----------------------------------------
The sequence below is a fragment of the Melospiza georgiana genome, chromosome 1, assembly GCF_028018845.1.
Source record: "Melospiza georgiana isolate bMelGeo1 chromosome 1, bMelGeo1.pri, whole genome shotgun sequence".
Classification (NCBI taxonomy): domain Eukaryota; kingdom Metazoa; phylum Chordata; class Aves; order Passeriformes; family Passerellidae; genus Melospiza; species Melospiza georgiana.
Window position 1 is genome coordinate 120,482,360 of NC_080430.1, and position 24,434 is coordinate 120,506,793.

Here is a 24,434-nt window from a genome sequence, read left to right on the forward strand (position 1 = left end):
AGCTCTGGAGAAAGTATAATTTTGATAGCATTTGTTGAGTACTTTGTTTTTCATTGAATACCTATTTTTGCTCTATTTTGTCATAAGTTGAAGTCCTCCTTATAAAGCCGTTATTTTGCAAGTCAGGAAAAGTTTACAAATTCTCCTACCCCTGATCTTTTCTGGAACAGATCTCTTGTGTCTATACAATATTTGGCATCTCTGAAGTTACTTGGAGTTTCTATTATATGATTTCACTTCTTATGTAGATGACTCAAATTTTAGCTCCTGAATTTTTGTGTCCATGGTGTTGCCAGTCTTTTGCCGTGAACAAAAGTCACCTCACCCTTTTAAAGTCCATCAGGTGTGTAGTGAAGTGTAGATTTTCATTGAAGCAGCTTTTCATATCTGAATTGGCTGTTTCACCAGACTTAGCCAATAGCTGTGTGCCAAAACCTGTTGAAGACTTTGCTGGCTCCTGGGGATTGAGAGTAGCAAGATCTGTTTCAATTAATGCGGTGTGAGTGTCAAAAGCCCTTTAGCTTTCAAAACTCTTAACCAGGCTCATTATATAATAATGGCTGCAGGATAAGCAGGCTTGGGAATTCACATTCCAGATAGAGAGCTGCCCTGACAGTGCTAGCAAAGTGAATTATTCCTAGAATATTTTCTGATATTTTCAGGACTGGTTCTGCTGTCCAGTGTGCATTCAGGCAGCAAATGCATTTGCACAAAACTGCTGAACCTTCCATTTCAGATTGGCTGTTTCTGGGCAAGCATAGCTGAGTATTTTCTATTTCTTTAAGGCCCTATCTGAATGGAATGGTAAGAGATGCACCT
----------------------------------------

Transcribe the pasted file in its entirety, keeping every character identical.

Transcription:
The sequence below is a fragment of the Melospiza georgiana genome, chromosome 1, assembly GCF_028018845.1.
Source record: "Melospiza georgiana isolate bMelGeo1 chromosome 1, bMelGeo1.pri, whole genome shotgun sequence".
Classification (NCBI taxonomy): domain Eukaryota; kingdom Metazoa; phylum Chordata; class Aves; order Passeriformes; family Passerellidae; genus Melospiza; species Melospiza georgiana.
Window position 1 is genome coordinate 120,482,360 of NC_080430.1, and position 24,434 is coordinate 120,506,793.

Here is a 24,434-nt window from a genome sequence, read left to right on the forward strand (position 1 = left end):
AGCTCTGGAGAAAGTATAATTTTGATAGCATTTGTTGAGTACTTTGTTTTTCATTGAATACCTATTTTTGCTCTATTTTGTCATAAGTTGAAGTCCTCCTTATAAAGCCGTTATTTTGCAAGTCAGGAAAAGTTTACAAATTCTCCTACCCCTGATCTTTTCTGGAACAGATCTCTTGTGTCTATACAATATTTGGCATCTCTGAAGTTACTTGGAGTTTCTATTATATGATTTCACTTCTTATGTAGATGACTCAAATTTTAGCTCCTGAATTTTTGTGTCCATGGTGTTGCCAGTCTTTTGCCGTGAACAAAAGTCACCTCACCCTTTTAAAGTCCATCAGGTGTGTAGTGAAGTGTAGATTTTCATTGAAGCAGCTTTTCATATCTGAATTGGCTGTTTCACCAGACTTAGCCAATAGCTGTGTGCCAAAACCTGTTGAAGACTTTGCTGGCTCCTGGGGATTGAGAGTAGCAAGATCTGTTTCAATTAATGCGGTGTGAGTGTCAAAAGCCCTTTAGCTTTCAAAACTCTTAACCAGGCTCATTATATAATAATGGCTGCAGGATAAGCAGGCTTGGGAATTCACATTCCAGATAGAGAGCTGCCCTGACAGTGCTAGCAAAGTGAATTATTCCTAGAATATTTTCTGATATTTTCAGGACTGGTTCTGCTGTCCAGTGTGCATTCAGGCAGCAAATGCATTTGCACAAAACTGCTGAACCTTCCATTTCAGATTGGCTGTTTCTGGGCAAGCATAGCTGAGTATTTTCTATTTCTTTAAGGCCCTATCTGAATGGAATGGTAAGAGATGCACCT